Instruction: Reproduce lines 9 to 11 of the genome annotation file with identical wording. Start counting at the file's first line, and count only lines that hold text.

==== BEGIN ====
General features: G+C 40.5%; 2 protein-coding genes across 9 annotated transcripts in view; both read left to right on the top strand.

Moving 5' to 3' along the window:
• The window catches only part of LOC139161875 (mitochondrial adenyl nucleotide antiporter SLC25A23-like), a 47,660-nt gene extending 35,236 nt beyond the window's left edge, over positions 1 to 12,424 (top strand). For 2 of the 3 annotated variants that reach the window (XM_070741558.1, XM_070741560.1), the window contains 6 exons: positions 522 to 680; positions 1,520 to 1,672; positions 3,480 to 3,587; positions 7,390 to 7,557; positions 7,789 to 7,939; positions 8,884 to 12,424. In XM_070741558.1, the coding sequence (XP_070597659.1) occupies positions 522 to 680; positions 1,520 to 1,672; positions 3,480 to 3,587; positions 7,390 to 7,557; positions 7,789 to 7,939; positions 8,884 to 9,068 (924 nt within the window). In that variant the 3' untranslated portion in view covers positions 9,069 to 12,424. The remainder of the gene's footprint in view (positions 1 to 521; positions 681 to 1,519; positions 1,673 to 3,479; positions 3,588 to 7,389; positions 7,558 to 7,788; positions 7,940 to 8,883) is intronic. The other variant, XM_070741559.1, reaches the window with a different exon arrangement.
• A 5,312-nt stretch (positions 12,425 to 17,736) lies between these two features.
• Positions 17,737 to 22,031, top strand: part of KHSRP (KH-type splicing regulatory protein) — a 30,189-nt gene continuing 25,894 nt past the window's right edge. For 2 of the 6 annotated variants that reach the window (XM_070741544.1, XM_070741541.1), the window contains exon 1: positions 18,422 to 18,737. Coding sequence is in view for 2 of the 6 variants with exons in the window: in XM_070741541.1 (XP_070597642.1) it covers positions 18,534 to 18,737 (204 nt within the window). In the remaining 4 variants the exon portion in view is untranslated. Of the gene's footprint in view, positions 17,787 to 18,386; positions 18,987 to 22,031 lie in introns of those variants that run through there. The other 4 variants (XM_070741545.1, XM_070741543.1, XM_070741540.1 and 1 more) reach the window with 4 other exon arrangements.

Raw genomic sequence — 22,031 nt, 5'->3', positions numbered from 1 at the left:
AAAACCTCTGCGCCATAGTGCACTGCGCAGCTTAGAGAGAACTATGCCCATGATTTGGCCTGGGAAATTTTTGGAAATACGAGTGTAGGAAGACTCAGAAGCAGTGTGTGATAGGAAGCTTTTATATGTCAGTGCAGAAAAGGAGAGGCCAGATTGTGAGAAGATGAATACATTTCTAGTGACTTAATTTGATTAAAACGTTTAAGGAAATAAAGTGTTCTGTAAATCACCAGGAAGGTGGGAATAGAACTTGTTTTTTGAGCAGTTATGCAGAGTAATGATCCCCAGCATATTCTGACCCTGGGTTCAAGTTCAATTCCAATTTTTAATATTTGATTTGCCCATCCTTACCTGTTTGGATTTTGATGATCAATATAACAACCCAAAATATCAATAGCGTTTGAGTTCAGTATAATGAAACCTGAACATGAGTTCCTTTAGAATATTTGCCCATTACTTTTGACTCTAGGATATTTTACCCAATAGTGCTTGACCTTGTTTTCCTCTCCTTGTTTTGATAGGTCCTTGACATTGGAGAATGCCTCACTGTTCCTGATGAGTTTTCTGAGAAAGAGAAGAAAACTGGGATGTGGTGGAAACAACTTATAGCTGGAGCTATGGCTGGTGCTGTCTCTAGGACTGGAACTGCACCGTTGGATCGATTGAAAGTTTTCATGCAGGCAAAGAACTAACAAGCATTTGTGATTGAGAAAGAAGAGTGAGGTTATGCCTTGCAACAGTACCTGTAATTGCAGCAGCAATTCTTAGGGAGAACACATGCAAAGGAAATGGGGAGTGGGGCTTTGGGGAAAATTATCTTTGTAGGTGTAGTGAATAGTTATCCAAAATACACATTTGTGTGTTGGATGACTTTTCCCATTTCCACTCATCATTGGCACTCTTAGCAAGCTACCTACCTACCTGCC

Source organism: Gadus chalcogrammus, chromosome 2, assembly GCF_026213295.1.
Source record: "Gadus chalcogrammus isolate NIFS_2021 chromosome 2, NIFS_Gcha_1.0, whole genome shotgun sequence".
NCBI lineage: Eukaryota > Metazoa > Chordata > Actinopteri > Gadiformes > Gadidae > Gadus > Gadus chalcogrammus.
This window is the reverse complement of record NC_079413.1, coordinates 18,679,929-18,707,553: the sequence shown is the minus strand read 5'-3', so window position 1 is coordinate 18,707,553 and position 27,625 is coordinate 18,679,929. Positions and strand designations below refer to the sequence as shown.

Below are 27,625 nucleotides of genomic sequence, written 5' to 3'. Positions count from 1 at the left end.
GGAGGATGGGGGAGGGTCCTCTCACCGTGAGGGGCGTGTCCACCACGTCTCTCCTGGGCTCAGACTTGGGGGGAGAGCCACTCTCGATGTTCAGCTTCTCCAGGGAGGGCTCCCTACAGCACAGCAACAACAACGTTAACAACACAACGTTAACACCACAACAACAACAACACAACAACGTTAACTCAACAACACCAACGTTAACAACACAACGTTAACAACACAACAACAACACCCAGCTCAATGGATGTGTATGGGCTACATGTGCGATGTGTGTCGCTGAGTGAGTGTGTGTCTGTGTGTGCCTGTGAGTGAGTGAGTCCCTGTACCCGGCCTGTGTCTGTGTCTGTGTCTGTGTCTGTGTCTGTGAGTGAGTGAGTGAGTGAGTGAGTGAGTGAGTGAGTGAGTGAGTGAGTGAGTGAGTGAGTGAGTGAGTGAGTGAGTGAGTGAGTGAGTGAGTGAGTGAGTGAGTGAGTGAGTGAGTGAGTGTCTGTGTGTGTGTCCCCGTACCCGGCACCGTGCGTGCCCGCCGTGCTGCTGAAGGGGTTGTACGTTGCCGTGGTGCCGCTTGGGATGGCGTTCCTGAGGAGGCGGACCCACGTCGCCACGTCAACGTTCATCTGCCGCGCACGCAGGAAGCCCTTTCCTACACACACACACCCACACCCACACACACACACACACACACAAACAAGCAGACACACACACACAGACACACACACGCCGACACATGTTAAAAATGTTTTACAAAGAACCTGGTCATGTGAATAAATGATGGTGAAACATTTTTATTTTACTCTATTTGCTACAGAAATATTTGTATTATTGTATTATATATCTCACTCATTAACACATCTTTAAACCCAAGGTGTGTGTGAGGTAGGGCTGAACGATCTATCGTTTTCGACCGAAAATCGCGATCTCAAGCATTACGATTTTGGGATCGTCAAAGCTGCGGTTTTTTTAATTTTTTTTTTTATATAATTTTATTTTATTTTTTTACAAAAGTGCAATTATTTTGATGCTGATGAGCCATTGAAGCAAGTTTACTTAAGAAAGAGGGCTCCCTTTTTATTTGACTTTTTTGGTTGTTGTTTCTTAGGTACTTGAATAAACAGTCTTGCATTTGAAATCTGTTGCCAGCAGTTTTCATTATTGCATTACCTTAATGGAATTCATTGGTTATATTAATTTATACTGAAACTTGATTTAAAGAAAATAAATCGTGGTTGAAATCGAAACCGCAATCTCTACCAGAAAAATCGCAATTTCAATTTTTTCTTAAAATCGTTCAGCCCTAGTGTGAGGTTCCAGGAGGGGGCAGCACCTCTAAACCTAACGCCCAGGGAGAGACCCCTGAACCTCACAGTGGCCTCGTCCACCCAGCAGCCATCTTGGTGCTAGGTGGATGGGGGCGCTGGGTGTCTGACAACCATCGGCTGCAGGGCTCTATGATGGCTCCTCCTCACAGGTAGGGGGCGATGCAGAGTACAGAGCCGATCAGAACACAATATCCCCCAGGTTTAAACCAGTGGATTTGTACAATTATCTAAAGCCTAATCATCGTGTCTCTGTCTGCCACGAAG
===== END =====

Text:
Source record: "Gadus chalcogrammus isolate NIFS_2021 chromosome 2, NIFS_Gcha_1.0, whole genome shotgun sequence".
NCBI lineage: Eukaryota > Metazoa > Chordata > Actinopteri > Gadiformes > Gadidae > Gadus > Gadus chalcogrammus.
This window is the reverse complement of record NC_079413.1, coordinates 18,679,929-18,707,553: the sequence shown is the minus strand read 5'-3', so window position 1 is coordinate 18,707,553 and position 27,625 is coordinate 18,679,929. Positions and strand designations below refer to the sequence as shown.